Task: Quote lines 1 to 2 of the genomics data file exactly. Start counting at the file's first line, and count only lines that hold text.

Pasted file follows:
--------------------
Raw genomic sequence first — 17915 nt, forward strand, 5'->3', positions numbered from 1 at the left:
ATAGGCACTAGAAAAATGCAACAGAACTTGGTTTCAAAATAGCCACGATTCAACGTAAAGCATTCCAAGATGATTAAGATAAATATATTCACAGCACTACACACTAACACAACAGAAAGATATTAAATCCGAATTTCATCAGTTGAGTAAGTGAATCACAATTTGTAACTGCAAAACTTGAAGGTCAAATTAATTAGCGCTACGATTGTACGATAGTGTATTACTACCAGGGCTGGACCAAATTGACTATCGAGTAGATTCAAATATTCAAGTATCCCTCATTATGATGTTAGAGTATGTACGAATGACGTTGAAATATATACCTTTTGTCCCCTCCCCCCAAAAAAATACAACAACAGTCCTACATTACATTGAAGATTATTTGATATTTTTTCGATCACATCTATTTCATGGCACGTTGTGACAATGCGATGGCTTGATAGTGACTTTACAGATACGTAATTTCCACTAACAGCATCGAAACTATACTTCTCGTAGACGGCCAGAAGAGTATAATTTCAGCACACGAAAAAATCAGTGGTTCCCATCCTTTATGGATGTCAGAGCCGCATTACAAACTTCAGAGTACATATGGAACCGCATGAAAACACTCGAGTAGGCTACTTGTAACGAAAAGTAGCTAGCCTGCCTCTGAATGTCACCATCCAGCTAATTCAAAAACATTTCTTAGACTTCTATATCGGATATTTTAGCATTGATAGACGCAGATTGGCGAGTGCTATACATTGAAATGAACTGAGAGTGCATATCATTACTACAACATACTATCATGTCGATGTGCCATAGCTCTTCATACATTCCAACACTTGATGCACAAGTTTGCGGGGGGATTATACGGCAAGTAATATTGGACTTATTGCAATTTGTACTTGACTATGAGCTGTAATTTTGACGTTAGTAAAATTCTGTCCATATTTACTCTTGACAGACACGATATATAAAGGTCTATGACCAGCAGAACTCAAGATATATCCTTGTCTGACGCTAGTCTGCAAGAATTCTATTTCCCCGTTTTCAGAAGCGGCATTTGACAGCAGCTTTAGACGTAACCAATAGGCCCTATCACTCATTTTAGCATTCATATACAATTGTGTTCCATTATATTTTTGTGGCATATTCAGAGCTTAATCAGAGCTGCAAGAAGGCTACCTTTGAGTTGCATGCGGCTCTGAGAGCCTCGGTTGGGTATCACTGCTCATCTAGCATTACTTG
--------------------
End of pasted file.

Raw genomic sequence first — 17915 nt, forward strand, 5'->3', positions numbered from 1 at the left:
ATAGGCACTAGAAAAATGCAACAGAACTTGGTTTCAAAATAGCCACGATTCAACGTAAAGCATTCCAAGATGATTAAGATAAATATATTCACAGCACTACACACTAACACAACAGAAAGATATTAAATCCGAATTTCATCAGTTGAGTAAGTGAATCACAATTTGTAACTGCAAAACTTGAAGGTCAAATTAATTAGCGCTACGATTGTACGATAGTGTATTACTACCAGGGCTGGACCAAATTGACTATCGAGTAGATTCAAATATTCAAGTATCCCTCATTATGATGTTAGAGTATGTACGAATGACGTTGAAATATATACCTTTTGTCCCCTCCCCCCAAAAAAATACAACAACAGTCCTACATTACATTGAAGATTATTTGATATTTTTTCGATCACATCTATTTCATGGCACGTTGTGACAATGCGATGGCTTGATAGTGACTTTACAGATACGTAATTTCCACTAACAGCATCGAAACTATACTTCTCGTAGACGGCCAGAAGAGTATAATTTCAGCACACGAAAAAATCAGTGGTTCCCATCCTTTATGGATGTCAGAGCCGCATTACAAACTTCAGAGTACATATGGAACCGCATGAAAACACTCGAGTAGGCTACTTGTAACGAAAAGTAGCTAGCCTGCCTCTGAATGTCACCATCCAGCTAATTCAAAAACATTTCTTAGACTTCTATATCGGATATTTTAGCATTGATAGACGCAGATTGGCGAGTGCTATACATTGAAATGAACTGAGAGTGCATATCATTACTACAACATACTATCATGTCGATGTGCCATAGCTCTTCATACATTCCAACACTTGATGCACAAGTTTGCGGGGGGATTATACGGCAAGTAATATTGGACTTATTGCAATTTGTACTTGACTATGAGCTGTAATTTTGACGTTAGTAAAATTCTGTCCATATTTACTCTTGACAGACACGATATATAAAGGTCTATGACCAGCAGAACTCAAGATATATCCTTGTCTGACGCTAGTCTGCAAGAATTCTATTTCCCCGTTTTCAGAAGCGGCATTTGACAGCAGCTTTAGACGTAACCAATAGGCCCTATCACTCATTTTAGCATTCATATACAATTGTGTTCCATTATATTTTTGTGGCATATTCAGAGCTTAATCAGAGCTGCAAGAAGGCTACCTTTGAGTTGCATGCGGCTCTGAGAGCCTCGGTTGGGTATCACTGCTCATCTAGCATTACTTG